Residential rates always seem to be in the news for one reason or another. These days, residential rates are the subject of pending legislation (AB 327) and an ongoing rulemaking at the California Public Utilities Commission (CPUC) (R.12-06-013). To help add some context to the discussion, we will be writing a series of blog posts to address the history of how we got the current residential rate structure, a bit about the inclining block structure (tiered rates) that we have today, and some of the outcomes of the current residential rate structure and legislative action to address residential rates.
To understand the current discussion about residential rates in California, we have to go back…way back… to 2001. It seems like ancient history, but the current discussion of residential rates in California involves decisions and actions as a result of the 2000-2001 California Energy Crisis. You remember: Enron, rate spikes, blackouts, capped residential retail rates, utility bankruptcy, and the California Department of Water and Power stepped in to purchase electricity on behalf of the beleaguered utilities in the state. Dissertations have been written on the California Energy Crisis, but for our purposes here, let’s focus on the “capped rates” part.
Prior to the Energy Crisis, California’s investor-owned utilities had a two-tier rate structure in which the marginal price for electricity in the second tier was 15-20% higher than the first tier (Borenstein 2008). We discuss the origins of those rates below.
In the midst of the crisis, when residential rates were rising, the legislature adopted Assembly Bill (AB) 1x, an omnibus bill that, among many things, capped rates for residential electricity at 130% of baseline. The bill stated that “[i]n no case shall the [Public Utilities Commission] increase the electricity charges in effect on the date that the act that adds this section becomes effective for residential customers for existing baseline quantities or usage by those customers of up to 130 percent of existing baseline quantities, until such time as the department [of Water Resources] has recovered the costs of power it has procured for the electrical corporation’s retail end use customers as provided in this division” (Water Code 80110).
So, rates for electricity in place at the time AB 1x passed (February 2001) for residential electricity consumption up to 130% of baseline were to be capped until the Department of Water Resources Bonds were recovered. To understand the effect of this cap on 130% of baseline, we also need to understand what a “baseline quantity” is.
The Warren-Miller Energy Lifeline Act of 1976 required the California Public Utilities Commission to “designate a baseline quantity of gas and electricity necessary to supply a significant portion of the reasonable energy needs of the average residential customer at rates below average cost.” (Order Instituting Rulemaking R.12-06-013). The Warren-Miller Energy Lifeline Act of 1976, codified in California law, defines “baseline quantities” as “a quantity of electricity or gas allocated by the [Public Utilities] commission for residential customers based on from 50 to 60 percent of average residential consumption of these commodities, except that, for residential gas customers and for all-electric residential customers, the baseline quantity shall be established at from 60 to 70 percent of average residential consumption during the winter heating season. In establishing the baseline quantities, the commission shall take into account climatic and seasonal variations in consumption and the availability of gas service…”(Public Utilities Code Section 739 (a)(1). The policy goals of the Warren-Miller Act were to ensure equitable rates and to encourage conservation. As a result of this legislation, residential rates were broken into two tiers until 2001 (Order Instituting Rulemaking R.12-06-013).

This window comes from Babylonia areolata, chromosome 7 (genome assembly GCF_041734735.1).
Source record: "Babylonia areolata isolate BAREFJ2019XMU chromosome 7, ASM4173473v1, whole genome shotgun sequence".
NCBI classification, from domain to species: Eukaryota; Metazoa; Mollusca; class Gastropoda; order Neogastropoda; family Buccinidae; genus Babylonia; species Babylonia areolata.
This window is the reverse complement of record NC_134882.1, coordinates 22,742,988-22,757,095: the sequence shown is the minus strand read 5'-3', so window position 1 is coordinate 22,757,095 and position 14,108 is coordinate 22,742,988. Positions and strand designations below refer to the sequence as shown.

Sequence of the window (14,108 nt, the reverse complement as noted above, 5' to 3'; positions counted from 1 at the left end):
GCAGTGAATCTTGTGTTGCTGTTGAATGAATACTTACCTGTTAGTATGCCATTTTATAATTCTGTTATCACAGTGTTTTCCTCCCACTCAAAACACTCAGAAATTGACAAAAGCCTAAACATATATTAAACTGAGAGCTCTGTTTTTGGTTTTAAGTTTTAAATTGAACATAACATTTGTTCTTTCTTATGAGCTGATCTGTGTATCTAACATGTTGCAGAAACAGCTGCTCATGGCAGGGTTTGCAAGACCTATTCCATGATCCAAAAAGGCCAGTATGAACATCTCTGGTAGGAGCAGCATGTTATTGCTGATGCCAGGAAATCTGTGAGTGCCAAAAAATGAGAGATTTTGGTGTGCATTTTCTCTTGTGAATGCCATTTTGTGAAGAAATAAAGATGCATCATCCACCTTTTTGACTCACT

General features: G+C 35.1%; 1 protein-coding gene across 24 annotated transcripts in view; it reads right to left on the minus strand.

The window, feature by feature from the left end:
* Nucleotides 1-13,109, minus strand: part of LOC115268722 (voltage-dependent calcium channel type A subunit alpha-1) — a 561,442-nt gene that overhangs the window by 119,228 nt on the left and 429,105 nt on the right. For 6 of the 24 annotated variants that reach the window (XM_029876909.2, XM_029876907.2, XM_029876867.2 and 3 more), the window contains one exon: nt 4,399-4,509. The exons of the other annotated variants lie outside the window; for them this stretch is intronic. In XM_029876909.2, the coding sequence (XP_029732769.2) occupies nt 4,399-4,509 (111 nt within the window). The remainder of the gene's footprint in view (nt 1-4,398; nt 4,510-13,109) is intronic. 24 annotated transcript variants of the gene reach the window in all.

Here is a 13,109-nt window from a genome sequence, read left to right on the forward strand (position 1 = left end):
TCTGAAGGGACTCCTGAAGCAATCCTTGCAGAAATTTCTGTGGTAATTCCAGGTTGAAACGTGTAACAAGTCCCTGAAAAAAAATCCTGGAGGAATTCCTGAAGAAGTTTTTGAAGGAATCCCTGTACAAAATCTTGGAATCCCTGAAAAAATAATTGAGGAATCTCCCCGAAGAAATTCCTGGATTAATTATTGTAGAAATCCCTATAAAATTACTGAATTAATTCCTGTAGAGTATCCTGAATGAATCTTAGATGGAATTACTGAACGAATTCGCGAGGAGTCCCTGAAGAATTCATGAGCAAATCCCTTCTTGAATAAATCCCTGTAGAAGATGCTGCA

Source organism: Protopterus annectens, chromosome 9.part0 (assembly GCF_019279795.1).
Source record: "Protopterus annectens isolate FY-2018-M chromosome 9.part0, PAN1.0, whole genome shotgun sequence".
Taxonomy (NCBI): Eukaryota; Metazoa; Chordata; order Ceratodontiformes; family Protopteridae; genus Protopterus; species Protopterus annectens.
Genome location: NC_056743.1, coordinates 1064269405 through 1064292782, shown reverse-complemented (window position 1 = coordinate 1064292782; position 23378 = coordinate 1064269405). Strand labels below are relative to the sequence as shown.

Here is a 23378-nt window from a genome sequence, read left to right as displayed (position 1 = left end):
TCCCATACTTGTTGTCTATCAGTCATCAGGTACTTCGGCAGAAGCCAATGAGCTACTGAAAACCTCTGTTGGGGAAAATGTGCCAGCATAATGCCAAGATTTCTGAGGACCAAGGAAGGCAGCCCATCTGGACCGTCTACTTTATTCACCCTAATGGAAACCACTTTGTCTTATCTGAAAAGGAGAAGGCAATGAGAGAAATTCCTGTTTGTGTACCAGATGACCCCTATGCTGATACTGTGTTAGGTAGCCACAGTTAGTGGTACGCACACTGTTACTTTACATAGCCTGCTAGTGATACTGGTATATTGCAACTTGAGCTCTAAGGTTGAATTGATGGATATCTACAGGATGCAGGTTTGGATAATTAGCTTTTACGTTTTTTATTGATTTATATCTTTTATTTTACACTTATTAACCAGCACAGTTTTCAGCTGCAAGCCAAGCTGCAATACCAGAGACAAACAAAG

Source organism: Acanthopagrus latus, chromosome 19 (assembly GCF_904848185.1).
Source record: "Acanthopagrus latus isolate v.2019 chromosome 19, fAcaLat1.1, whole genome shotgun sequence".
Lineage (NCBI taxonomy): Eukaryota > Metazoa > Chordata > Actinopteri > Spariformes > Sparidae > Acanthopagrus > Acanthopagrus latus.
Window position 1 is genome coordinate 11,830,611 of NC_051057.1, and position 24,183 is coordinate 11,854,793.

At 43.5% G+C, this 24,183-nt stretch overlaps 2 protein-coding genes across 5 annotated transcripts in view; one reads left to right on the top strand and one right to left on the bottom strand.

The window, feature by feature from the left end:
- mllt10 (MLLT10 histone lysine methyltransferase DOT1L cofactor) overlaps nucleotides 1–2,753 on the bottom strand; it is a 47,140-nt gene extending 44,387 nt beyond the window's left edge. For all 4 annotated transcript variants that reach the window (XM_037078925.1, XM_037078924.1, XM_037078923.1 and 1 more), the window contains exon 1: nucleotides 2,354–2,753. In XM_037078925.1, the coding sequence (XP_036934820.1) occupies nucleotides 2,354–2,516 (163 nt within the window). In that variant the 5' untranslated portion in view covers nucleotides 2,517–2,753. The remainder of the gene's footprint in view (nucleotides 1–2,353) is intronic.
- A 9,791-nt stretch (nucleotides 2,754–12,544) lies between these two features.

Baseline allowances vary by season and by climate zone. As an illustrative example, the figure below shows monthly baseline quantities for the San Diego Gas and Electric service territory for each climate zone and for the summer and winter seasons.
Determining baseline quantities for the other two investor-owned utilities is more complicated due to larger service territories and numerous climate zones. For example, Southern California Edison has 9 baseline regions based on climate and Pacific Gas and Electric (PG&E) has 10. The figure below shows PG&E’s baseline map.
In the San Diego Gas & Electric territory, about 70% of all consumption falls within the 130% of baseline cap. Similar percentages hold true for California’s other large investor-owned electric utilities: Pacific Gas & Electric, and Southern California Edison (Assembly and Commerce Committee Bill Analysis for AB 327).
From 2 Tiers to 5 Tiers: The Inclining Block Rate Structure
After AB1x became law, the “CPUC adopted a five-tier increasing block rate structure for residential customers [D.01-09-059, D.01-05-064], with rates for tiers 1 and 2 capped at 2001 levels and three tiers for usage above 130% of baseline that were uncapped.” (Order Instituting Rulemaking R.12-06-013) In our next blog post, we will discuss inclining block rates, the policy rationale behind them, and how residential electricity rates look today in California.
Scott: Good summary. It is also important to note that the IOUs have had optional residential time-of-use rates for many years, too. According to PG&E, they established voluntary residential TOU rates in 1982. For a number of reasons, customers have not been generally interested in moving from Inverted Block rates to TOU rates. One major hurdle was that the customer would have to pay for a new meter. With the advent of Smart Meters, customers no longer have to directly pay for a new meter to move to a TOU tariff.
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Nice post sharing information related to electricity rates